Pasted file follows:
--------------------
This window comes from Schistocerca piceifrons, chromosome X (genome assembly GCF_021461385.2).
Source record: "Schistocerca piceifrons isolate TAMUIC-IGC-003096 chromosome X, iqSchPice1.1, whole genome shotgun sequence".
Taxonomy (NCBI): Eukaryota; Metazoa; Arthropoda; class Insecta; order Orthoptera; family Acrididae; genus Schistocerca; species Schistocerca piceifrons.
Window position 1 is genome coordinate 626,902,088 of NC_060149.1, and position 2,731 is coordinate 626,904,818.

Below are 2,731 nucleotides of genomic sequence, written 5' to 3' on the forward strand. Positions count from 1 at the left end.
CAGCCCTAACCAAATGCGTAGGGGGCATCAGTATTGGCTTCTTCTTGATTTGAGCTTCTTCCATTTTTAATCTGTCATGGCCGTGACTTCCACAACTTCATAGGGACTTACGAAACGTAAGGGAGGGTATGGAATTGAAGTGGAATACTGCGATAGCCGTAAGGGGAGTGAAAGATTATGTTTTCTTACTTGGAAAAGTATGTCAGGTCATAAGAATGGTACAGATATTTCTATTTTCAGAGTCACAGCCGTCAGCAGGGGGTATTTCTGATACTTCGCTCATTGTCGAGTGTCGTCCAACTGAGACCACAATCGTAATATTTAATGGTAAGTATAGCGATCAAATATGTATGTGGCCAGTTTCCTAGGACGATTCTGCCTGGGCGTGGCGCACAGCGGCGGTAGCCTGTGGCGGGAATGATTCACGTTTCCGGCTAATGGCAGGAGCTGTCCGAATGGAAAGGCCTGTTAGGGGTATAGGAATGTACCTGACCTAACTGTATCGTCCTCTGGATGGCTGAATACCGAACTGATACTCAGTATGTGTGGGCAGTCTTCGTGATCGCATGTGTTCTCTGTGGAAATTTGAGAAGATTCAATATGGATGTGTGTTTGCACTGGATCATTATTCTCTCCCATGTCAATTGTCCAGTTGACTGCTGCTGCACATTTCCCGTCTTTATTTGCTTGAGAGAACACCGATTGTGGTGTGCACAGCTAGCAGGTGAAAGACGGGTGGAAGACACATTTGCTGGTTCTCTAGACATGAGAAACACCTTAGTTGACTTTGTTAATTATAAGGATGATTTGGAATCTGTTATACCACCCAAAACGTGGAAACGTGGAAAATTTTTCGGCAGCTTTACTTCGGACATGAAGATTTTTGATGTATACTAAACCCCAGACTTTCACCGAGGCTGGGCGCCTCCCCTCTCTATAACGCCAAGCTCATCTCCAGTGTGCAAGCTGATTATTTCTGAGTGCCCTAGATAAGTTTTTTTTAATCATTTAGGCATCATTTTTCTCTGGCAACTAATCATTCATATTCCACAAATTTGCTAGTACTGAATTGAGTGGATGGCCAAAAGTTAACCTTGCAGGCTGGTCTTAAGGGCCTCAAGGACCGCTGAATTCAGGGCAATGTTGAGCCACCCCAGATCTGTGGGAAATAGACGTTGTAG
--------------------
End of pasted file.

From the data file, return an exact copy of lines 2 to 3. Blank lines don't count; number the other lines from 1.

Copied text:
Source record: "Schistocerca piceifrons isolate TAMUIC-IGC-003096 chromosome X, iqSchPice1.1, whole genome shotgun sequence".
Taxonomy (NCBI): Eukaryota; Metazoa; Arthropoda; class Insecta; order Orthoptera; family Acrididae; genus Schistocerca; species Schistocerca piceifrons.